Indeed, the Supreme Court accepted exactly this logic in Riley. That case is highly relevant to border searches because it also considered the limits of a longstanding government search power in light of the mega-storage capabilities of today’s personal electronic devices. While the government protested that police had long had the power to search people when they are arrested, and therefore should not need a search warrant to search arrestees’ cellphones, the Supreme Court said no. Writing for a unanimous court, Chief Justice John Roberts explained that

One of the most notable distinguishing features of modern cell phones is their immense storage capacity. Before cell phones, a search of a person was limited by physical realities and tended as a general matter to constitute only a narrow intrusion on privacy. Most people cannot lug around every piece of mail they have received for the past several months, every picture they have taken, or every book or article they have read—nor would they have any reason to attempt to do so. And if they did, they would have to drag behind them a trunk of the sort held to require a search warrant in Chadwick.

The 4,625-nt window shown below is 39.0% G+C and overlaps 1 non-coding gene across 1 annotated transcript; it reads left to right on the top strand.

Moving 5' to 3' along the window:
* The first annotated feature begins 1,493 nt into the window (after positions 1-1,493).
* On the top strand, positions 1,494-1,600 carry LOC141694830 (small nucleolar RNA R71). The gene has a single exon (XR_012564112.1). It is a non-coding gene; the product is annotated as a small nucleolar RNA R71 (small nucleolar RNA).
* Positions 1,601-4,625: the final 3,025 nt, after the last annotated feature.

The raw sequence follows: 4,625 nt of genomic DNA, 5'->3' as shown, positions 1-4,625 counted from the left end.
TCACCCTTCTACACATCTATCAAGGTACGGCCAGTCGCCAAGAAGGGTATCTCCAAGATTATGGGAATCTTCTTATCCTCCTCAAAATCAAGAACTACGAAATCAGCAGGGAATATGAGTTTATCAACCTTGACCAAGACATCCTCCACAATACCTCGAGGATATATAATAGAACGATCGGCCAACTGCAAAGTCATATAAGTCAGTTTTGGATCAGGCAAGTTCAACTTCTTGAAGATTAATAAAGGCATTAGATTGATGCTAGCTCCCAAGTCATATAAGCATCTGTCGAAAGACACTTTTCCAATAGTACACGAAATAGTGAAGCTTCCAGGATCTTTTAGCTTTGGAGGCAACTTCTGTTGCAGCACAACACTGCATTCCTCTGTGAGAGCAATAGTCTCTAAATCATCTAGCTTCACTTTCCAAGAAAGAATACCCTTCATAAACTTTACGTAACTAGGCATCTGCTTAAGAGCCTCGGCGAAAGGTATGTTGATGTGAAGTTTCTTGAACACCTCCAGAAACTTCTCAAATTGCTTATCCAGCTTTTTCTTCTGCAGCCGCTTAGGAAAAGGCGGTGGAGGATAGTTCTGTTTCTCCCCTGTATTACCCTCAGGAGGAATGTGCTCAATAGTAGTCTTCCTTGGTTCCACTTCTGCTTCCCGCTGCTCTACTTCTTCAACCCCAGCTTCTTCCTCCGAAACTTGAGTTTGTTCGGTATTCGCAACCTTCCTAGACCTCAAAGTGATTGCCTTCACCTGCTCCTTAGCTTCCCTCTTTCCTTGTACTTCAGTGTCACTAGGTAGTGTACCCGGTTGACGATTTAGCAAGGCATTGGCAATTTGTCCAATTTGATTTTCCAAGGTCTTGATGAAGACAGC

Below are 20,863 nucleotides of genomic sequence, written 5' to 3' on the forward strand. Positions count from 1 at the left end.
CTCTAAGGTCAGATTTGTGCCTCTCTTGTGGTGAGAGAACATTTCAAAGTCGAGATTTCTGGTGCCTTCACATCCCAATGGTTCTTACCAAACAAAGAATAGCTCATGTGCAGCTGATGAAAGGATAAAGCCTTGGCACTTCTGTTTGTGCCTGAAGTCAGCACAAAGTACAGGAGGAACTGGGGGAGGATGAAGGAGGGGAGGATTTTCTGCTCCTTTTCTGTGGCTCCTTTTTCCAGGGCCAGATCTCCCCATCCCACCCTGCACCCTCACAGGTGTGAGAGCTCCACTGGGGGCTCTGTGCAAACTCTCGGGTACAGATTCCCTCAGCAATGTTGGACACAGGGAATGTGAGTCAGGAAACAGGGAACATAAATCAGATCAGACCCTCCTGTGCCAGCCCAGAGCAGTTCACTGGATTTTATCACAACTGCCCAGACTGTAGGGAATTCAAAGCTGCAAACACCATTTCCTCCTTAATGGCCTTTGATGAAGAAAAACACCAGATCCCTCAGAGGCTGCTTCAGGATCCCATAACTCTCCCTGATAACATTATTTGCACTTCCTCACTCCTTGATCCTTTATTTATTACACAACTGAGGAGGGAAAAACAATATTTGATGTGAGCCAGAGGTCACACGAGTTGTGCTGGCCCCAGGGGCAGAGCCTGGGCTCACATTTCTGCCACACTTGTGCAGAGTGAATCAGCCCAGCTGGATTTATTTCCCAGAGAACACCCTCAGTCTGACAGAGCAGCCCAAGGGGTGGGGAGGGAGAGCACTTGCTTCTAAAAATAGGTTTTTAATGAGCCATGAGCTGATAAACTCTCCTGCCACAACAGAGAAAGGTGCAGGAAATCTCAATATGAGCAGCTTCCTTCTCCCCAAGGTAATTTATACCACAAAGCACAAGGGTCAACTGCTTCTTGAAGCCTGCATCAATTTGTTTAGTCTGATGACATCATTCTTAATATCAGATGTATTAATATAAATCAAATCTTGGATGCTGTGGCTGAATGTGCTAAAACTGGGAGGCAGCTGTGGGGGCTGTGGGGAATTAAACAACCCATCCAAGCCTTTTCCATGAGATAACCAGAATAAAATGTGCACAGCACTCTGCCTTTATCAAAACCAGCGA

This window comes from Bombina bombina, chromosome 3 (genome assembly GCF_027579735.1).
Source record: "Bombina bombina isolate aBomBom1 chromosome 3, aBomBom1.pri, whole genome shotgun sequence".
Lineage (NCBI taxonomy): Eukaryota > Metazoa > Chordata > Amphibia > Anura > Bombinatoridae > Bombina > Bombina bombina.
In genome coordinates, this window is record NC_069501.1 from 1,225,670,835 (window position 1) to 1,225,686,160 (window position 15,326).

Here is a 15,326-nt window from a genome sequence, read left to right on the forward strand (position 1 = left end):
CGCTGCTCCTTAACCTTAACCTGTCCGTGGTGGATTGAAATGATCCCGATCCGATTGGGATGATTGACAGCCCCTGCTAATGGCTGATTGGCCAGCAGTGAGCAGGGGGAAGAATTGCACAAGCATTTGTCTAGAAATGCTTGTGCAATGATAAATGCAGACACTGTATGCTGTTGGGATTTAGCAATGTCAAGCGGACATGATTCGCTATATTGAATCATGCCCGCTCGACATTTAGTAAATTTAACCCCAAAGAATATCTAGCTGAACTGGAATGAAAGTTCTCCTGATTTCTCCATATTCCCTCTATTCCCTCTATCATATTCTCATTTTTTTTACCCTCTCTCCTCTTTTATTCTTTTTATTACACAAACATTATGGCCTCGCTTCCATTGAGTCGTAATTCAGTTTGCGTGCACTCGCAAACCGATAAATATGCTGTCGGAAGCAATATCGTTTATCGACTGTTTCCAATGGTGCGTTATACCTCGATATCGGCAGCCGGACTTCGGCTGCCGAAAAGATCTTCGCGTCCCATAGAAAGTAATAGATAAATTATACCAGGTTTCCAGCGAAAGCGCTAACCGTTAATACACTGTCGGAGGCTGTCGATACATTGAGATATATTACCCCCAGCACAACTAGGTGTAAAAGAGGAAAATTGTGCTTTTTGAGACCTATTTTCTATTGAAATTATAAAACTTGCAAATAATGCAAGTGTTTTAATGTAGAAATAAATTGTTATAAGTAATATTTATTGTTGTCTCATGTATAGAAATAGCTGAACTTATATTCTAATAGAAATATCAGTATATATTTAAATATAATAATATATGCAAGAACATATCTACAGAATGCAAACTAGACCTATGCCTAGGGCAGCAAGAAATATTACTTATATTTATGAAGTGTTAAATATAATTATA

Roberts’s last reference is to a previous case (U.S. v. Chadwick) that found that a 200-pound, locked footlocker could not be searched incident to arrest.

Part of the reason the Court ruled as it did in Riley is that it looked to the original purpose of the Fourth Amendment exception that had evolved. In the case of search incident to arrest, those purposes were to protect police officers from those who might be hiding a weapon later used to attack an officer or escape, and to prevent the destruction of evidence. Similarly, when it comes to border searches of U.S. citizens’ devices we must remember the reason officials have the powers they do: to keep contraband goods out of the country. CBP officials have tried to frame the device-search issue in that light.

It is true there is such a thing as contraband data (such as child pornography), but it is very rare. More importantly, when it comes to CBP’s stated goal of excluding illegal content from the United States, it seems silly to turn Americans’ lives into an open book at the border so that CBP can search for digital contraband in their devices, when CBP rightly doesn’t attempt (as it plainly lacks the authority) to examine all digital “goods” that cross our nation’s borders via the Internet—in people’s emails, downloaded from overseas web or FTP sites, etc. Checking data on devices while ignoring the Internet is like trying to monitor the trickle of water in a gutter while the Mississippi river flows nearby, unattended.